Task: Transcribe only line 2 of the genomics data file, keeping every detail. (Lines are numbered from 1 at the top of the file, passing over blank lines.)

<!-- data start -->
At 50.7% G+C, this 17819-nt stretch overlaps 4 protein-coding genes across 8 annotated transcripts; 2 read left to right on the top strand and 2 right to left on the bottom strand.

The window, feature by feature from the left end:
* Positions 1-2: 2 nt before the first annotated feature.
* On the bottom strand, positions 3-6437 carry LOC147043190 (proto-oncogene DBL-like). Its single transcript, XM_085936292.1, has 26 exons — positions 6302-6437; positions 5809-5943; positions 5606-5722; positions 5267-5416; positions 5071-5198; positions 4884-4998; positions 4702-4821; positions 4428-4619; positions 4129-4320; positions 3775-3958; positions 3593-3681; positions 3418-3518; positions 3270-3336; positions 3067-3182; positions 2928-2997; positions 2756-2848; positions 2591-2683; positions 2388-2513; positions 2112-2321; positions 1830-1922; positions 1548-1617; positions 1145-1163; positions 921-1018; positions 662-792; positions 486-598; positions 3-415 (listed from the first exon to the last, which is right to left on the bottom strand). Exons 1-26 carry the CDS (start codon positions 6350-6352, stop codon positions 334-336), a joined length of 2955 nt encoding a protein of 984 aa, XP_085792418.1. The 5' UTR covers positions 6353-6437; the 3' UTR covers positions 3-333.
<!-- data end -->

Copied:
The window, feature by feature from the left end: